We don’t see our toes for most of the day. They spend hours and hours on end cooped up in our socks and shoes, so it’s easy for us to forget about them and what goes on down there.
One condition that sometimes plagues our little piggies is toenail fungus and, believe it or not, it’s pretty common. Known scientifically as onychomycosis, toenail fungus infections affect some 35 million people worldwide, causing nail discoloration, odor, discharge, and possibly nail loss. As we get older, this is more and more common, with some estimating that over 50% of people over age 60 have nail fungal infection.
Sounds awful right? While it can be rather unpleasant, it’s perfectly treatable.
Below we’ve listed some common ways to deal with infections and how they happen.
How’d I get infected?
For healthy individuals infections often happen in warm and moist areas such as gym showers or swimming pools. Prolonged wearing of tight, sweaty shoes can also cause a fungus to show. People that have conditions that affect the immune system such as cancer, diabetes, or AIDS are at a higher risk of getting infected. The tendency to get nail fungus also appears to be inherited, as there is usually a family history of nail fungus in patients who are diagnosed.
What are the symptoms?
You may have been infected if you notice any of the following symptoms.
- Thickened nails
- Fragile or rugged nails
- Slight pain
- Distorted nail shapes
- Discoloration: Yellowish, brownish, patchy
- Foul odor
How do I treat it?
Nail fungal infections are very difficult to treat and can take a long time before the condition disappears completely. The best way to get treated for an infection is to consult a doctor. Depending on what your doctor recommends you could be given medications in the form of topical treatments (lotions and creams), oral medications, or antifungal lacquer, which is applied to the nail like nail polish. Infected portions of the nail can also be removed to aid treatment. Even with prescription medications, treatment can be challenging. Fortunately, there has been significant progress recently in the development of new topical medications. Dermatologists can also prescribe oral medications. If used properly with close monitoring, this can be a safe and effective treatment for even the more severe cases.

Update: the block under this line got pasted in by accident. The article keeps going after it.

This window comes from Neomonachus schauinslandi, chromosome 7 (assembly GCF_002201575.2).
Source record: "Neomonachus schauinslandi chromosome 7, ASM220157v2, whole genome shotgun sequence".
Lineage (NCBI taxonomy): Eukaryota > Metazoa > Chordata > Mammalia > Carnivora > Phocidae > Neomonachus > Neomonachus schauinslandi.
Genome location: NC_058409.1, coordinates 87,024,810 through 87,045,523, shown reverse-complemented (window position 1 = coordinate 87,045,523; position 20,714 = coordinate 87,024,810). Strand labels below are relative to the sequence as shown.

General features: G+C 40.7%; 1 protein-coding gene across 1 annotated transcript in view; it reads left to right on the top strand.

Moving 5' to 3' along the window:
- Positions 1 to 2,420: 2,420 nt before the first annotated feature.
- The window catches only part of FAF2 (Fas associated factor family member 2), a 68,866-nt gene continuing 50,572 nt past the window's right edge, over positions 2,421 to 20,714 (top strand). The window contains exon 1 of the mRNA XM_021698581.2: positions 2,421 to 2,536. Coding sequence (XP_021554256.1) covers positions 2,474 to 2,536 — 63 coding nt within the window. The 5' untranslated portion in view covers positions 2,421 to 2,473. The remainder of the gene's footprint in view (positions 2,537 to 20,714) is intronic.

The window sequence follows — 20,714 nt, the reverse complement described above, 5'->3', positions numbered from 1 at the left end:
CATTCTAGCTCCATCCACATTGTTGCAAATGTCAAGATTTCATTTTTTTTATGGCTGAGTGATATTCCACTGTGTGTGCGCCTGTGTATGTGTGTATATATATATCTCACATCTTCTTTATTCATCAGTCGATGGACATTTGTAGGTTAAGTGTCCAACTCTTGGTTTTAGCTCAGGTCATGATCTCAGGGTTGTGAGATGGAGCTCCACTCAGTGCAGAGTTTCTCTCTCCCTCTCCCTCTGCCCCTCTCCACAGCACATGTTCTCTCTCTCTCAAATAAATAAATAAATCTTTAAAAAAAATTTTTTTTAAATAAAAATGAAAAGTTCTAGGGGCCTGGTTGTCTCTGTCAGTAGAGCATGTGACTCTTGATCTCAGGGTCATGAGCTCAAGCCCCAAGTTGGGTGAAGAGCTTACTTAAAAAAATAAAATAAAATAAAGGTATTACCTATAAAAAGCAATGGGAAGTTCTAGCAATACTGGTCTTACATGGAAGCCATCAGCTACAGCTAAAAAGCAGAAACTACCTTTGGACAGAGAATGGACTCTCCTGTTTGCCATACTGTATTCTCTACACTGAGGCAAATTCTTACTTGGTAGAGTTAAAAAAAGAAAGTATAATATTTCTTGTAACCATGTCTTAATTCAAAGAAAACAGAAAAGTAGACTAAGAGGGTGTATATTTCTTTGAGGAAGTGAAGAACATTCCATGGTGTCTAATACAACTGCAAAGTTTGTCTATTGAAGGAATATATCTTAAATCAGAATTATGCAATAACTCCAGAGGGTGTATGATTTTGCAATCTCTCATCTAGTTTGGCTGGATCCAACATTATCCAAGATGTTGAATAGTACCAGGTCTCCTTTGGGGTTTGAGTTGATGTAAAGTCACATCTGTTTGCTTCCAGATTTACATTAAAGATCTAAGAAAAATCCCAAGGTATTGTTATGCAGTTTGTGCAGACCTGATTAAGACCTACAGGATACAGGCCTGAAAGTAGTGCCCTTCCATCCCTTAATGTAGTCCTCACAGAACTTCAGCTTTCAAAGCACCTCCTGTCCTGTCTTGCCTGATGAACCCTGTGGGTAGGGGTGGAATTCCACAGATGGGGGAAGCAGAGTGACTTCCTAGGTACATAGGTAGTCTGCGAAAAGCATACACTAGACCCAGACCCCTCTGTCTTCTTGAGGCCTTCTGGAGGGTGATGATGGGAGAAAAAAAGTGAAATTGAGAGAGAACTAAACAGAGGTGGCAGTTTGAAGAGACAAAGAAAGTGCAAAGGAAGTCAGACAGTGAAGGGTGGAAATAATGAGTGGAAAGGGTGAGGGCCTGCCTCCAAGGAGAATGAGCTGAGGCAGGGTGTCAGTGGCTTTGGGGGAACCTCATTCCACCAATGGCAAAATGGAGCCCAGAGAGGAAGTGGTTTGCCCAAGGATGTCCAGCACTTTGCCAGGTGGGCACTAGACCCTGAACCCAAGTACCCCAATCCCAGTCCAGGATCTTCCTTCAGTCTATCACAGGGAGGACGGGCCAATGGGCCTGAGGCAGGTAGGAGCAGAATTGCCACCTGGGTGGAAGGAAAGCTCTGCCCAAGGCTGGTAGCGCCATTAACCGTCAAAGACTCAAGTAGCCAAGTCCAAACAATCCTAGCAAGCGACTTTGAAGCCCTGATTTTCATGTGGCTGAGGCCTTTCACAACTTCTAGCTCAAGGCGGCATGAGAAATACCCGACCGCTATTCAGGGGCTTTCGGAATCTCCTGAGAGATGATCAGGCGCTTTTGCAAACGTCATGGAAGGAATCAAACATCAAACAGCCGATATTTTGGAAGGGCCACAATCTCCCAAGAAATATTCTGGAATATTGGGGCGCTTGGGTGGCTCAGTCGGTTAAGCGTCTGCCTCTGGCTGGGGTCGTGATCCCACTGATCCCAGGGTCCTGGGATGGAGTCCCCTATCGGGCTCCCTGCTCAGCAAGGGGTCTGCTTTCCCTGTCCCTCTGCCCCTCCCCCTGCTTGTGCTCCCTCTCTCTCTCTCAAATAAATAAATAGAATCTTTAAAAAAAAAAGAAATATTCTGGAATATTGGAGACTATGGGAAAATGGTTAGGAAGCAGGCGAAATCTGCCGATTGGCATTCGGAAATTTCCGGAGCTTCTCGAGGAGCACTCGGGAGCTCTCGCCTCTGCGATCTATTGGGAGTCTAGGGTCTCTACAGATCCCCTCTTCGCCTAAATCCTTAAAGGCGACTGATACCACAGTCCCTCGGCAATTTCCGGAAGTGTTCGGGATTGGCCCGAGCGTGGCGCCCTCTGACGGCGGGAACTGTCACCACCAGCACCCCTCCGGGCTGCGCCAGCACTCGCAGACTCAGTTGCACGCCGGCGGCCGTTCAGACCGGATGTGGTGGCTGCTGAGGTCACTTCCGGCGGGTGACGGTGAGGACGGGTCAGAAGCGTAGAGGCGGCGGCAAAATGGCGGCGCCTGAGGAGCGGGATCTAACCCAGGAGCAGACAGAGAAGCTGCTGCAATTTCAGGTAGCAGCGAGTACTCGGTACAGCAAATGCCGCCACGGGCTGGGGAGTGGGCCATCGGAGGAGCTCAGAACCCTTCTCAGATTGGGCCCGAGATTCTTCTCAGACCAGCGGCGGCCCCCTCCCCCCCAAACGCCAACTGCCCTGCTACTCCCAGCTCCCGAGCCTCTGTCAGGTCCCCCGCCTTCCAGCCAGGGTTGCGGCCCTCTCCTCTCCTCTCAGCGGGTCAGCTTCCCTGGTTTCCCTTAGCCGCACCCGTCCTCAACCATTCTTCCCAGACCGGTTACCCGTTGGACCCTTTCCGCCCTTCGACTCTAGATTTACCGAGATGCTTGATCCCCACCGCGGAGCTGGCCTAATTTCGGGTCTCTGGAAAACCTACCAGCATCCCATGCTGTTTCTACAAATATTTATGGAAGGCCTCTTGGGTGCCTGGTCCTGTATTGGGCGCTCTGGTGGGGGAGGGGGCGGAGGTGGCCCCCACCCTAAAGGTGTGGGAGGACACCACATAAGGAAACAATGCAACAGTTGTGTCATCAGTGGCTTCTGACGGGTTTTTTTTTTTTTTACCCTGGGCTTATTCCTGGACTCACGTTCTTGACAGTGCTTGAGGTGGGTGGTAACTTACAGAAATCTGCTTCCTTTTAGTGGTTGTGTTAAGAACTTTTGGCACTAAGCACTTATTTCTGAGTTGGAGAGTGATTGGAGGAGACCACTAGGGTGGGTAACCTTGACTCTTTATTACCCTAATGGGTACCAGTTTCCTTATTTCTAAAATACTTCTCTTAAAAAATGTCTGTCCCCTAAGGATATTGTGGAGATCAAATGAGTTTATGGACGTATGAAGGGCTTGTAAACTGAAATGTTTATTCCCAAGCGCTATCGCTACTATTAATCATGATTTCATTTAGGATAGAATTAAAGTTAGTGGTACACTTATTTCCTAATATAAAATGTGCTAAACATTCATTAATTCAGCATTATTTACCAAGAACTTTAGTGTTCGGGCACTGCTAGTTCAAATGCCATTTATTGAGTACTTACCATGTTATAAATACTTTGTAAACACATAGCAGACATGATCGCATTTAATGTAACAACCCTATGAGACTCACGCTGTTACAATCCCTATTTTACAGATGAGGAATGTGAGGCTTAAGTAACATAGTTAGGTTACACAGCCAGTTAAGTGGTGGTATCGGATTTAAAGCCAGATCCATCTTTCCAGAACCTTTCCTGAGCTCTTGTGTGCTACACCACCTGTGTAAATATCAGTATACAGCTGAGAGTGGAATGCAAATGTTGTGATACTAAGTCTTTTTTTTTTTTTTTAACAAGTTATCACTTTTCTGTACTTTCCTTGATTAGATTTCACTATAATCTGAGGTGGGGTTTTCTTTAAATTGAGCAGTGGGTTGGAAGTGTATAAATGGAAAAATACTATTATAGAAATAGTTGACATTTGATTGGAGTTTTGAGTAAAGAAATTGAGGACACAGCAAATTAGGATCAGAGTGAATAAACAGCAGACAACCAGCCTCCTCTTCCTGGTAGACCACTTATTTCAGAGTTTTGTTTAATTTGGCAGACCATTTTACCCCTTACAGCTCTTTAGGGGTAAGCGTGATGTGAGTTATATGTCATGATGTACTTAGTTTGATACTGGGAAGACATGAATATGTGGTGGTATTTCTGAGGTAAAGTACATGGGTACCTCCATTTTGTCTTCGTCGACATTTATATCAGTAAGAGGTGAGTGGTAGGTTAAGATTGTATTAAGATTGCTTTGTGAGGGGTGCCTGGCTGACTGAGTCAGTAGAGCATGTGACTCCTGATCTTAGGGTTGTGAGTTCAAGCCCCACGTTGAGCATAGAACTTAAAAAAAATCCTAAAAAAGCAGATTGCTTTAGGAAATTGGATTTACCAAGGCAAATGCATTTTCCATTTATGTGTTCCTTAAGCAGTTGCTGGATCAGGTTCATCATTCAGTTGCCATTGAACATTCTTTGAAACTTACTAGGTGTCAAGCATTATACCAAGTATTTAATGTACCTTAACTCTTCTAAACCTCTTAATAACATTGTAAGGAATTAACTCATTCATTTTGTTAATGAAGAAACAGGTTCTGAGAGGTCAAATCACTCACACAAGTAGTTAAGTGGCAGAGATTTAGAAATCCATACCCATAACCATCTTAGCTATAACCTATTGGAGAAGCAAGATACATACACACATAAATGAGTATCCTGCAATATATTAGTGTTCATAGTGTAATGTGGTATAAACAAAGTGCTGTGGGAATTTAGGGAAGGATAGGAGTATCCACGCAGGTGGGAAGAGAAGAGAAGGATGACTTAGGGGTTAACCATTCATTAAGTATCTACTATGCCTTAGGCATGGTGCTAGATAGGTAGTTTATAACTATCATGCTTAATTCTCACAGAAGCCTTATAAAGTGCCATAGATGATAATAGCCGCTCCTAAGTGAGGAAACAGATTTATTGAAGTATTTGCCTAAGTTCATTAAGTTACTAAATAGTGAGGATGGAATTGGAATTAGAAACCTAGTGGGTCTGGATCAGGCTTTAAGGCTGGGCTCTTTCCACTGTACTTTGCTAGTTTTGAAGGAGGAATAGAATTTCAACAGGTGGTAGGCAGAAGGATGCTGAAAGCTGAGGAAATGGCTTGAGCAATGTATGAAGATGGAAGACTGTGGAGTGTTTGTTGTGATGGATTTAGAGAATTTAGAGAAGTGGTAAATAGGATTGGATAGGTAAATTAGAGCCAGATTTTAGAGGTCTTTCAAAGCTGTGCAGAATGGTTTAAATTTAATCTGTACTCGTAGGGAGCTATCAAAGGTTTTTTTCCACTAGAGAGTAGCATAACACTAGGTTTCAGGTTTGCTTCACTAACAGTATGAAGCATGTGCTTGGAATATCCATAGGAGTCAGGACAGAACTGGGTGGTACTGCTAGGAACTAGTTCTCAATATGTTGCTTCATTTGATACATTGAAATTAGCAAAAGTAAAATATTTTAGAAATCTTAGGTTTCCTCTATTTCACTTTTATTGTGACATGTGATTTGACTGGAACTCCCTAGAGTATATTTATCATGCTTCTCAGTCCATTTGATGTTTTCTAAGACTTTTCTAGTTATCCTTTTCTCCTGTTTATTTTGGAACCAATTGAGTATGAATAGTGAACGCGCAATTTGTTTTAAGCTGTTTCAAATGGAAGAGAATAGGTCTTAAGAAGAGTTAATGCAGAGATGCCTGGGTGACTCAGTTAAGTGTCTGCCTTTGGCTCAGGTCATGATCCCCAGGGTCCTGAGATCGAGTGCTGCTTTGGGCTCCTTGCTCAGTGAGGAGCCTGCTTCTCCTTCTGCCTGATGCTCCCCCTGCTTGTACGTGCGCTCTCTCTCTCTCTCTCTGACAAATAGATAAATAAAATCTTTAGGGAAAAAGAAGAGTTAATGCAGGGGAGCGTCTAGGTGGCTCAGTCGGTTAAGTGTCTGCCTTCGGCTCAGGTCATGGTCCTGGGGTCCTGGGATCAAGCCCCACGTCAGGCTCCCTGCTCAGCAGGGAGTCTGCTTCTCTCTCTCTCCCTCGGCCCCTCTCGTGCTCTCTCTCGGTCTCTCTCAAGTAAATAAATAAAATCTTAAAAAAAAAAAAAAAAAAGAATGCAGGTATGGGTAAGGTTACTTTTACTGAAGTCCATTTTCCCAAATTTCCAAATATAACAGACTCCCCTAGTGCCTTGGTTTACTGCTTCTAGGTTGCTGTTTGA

How do I prevent it?
- Wash and dry your feet before putting on socks and shoes
- Let your feet breathe! Wear shoes that aren’t too tight
- Wear shower shoes in public areas with lots of water and moisture
- Don’t wear already worn socks without washing them first
- If your feet get damp during the day, change your socks and shoes to keep your feet dry
Schedule an appointment with one of our elite dermatologists at Avail Dermatology by calling us at (770) 251-5111 today!